Susan at PianoFor the harpsichord the case was far more clear-cut. Taskin designed this large and well-engineered harpsichord to be suited to the highly ornamented music of his day, the music of the Couperins, Rameau and others. The stiff case and expansive soundboard, with two keyboards, three sets of strings and four sets of jacks make it multi-dimensional, with rich overtones. The ornamentation serves to enliven and rhythmicize the basically simple melodic and harmonic structure, filling it with an expressive filligree. The execution of this ornamented style requires a paradoxical combination of "grip" and relaxation. Rameau called it "la dernière souplesse da la main", the ultimate suppleness of the hand. Each quill must be exactly the correct length and thickness to provide even voicing, the tongues in the jacks, which hold the quills, must all repeat without fail. The harpsichord provides one other sophisticated sonority, the "peau-de-bufle" (buffalo skin), a leathered stop which plucks the string more softly (heard in the Bach Loure and the chromatic and dark Couperin piece, Les Ombres Errantes, the Wandering Shades, one of his last works). It's a pesky thing which requires constant attention, but yields a sonority that gives the music a sensuous luminosity.

Location, Location, Location

We began recording our work in 1987. It was then that we decided to hire professional engineers, proper equipment, and modern manufacturing and distribution to make a musical "product". For recording art music we are always faced with choices concerning the place of recording-- studio, location or simply at home. At first we experimented with large spaces with naturally good acoustics, distant microphone location and that time, the highest of tech, digital recording. Noises were always a problem and many takes had to be discarded because of the ubiquity of the internal combustion engine. Older buildings such as churches are frequently used because they have minimal or no air handling with noisy fans and ducts which are a plague on our ears. But we still can't control building noises, birds, traffic or unwarranted intrusions. Despite some good-sounding material and a succesful product, we decided to opt for a studio. Much quieter, we thought.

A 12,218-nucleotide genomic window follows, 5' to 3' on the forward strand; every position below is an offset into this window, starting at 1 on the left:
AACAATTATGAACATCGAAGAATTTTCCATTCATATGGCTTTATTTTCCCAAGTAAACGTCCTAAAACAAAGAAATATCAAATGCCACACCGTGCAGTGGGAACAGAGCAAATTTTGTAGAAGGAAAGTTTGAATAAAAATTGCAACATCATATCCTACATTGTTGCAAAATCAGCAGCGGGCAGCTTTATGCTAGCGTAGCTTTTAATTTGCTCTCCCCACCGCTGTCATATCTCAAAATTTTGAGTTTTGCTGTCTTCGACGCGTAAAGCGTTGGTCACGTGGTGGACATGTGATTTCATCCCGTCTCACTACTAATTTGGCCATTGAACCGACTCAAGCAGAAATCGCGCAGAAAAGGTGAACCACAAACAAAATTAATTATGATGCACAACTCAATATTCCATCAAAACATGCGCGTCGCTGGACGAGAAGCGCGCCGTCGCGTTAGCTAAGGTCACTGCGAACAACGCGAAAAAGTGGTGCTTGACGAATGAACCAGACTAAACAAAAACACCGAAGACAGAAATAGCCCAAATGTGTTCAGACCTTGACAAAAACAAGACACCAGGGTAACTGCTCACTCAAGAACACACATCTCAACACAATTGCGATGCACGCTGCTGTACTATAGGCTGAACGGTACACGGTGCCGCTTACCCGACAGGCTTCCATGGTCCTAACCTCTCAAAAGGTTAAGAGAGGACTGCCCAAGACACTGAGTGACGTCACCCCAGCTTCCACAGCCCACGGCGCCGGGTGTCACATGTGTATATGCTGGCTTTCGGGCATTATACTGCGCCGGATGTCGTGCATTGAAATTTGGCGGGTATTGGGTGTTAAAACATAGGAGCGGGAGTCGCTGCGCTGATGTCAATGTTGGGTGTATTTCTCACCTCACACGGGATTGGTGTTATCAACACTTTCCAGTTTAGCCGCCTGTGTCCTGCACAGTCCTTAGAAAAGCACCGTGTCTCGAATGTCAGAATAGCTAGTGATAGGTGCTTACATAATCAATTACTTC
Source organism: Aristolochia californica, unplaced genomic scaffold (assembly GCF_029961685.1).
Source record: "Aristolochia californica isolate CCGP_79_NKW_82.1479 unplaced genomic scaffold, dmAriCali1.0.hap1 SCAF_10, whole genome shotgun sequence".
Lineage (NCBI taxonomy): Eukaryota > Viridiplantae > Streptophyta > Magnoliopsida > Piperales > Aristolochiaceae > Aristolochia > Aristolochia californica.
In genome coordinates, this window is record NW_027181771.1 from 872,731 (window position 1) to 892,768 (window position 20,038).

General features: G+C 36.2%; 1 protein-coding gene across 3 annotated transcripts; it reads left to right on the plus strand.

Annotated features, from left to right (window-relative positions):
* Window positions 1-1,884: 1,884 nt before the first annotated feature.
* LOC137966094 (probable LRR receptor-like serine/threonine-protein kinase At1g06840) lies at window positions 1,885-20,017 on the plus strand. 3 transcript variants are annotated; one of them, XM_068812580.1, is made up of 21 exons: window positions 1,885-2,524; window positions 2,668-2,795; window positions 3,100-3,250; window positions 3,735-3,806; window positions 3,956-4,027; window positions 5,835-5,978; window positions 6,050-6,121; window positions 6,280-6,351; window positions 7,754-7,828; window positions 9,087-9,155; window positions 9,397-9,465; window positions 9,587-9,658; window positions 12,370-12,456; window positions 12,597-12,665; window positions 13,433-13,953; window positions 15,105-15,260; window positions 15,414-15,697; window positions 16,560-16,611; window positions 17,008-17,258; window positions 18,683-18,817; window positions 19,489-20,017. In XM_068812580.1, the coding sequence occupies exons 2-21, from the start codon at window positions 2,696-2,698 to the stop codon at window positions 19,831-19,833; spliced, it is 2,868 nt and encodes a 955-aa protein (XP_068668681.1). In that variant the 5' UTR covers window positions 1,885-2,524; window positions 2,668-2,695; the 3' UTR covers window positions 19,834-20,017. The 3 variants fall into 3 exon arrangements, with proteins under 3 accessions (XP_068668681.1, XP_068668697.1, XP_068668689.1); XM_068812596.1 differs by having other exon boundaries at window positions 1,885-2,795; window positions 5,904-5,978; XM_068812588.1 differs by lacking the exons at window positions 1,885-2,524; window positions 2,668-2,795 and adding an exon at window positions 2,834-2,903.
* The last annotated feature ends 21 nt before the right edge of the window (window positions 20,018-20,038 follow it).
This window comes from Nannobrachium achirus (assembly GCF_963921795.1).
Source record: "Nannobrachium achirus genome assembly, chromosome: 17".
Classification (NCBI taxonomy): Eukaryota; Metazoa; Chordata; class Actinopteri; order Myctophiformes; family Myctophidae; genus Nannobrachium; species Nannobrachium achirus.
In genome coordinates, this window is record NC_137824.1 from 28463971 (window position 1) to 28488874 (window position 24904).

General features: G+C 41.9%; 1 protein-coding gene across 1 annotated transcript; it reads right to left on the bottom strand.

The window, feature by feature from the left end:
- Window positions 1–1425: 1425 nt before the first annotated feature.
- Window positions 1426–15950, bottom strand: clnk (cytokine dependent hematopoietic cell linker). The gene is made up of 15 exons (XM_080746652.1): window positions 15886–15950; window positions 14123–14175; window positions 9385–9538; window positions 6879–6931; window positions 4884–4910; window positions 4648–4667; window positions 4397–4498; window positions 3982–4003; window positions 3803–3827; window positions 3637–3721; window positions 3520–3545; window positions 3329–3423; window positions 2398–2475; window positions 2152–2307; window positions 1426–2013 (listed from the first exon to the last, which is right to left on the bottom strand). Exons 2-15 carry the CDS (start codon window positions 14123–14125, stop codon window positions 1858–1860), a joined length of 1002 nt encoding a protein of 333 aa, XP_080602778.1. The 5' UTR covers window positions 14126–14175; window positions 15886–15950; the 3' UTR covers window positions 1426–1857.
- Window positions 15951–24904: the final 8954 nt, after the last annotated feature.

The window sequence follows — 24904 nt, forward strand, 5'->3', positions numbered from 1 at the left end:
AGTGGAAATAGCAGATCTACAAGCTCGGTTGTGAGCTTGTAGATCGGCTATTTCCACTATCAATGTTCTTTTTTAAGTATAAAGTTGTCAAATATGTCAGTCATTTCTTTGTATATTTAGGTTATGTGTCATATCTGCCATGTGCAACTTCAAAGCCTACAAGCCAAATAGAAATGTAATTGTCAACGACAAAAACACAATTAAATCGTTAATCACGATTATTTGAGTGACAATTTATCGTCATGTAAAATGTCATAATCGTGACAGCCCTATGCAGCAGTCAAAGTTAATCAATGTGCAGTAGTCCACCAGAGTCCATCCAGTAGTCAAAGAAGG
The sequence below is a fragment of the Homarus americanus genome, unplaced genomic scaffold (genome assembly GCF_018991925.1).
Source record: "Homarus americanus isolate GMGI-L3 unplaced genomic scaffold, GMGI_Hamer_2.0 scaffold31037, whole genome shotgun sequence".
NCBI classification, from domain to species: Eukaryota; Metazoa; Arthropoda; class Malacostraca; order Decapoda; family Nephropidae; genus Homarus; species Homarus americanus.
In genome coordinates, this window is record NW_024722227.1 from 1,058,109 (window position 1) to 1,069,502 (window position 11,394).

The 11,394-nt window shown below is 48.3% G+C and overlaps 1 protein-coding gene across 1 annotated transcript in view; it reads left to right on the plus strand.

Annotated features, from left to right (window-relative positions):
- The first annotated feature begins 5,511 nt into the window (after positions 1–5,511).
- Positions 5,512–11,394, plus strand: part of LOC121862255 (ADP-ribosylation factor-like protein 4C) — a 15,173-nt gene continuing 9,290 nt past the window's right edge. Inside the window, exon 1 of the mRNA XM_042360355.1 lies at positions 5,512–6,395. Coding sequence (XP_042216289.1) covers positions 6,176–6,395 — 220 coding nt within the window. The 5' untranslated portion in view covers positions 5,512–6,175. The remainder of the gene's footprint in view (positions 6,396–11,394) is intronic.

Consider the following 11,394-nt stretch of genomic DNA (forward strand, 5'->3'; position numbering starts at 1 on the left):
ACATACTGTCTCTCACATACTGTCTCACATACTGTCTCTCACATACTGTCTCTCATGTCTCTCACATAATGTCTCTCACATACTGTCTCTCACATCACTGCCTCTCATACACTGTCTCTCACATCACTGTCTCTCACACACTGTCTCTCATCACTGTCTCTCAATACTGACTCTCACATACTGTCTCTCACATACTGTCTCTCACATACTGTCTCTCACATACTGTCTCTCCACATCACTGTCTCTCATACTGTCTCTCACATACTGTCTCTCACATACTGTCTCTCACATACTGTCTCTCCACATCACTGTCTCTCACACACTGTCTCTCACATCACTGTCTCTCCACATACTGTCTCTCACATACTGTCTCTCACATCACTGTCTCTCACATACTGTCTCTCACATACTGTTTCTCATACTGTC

We didn't count on back-alley garbage trucks and idling delivery vehicles, unwanted audiences peering through windows, rumbling low-freqency road noise, power fluctuation and, in East Vancouver, the occasional cockroach. We used closer mike positioniong and digital reverb, which is a very problematic and difficult tool in use, as it amplifies noises from the instrument. It can make you sound like you are trapped in an enormous empty box, and because you play the "room", you must be prepared to work with headphones on.

Another studio consisted of a quonset hut (galvanized ribbed steel) with a separate box built inside it. Freezing cold, and during the long rainy season of the west coast of Canada, very damp and humid. Once again the spectre of reverberation and the sensory isolation of headphones made the work fatiguing. Noise problems again, this time from rain and forest dwellers; ravens and bluejays.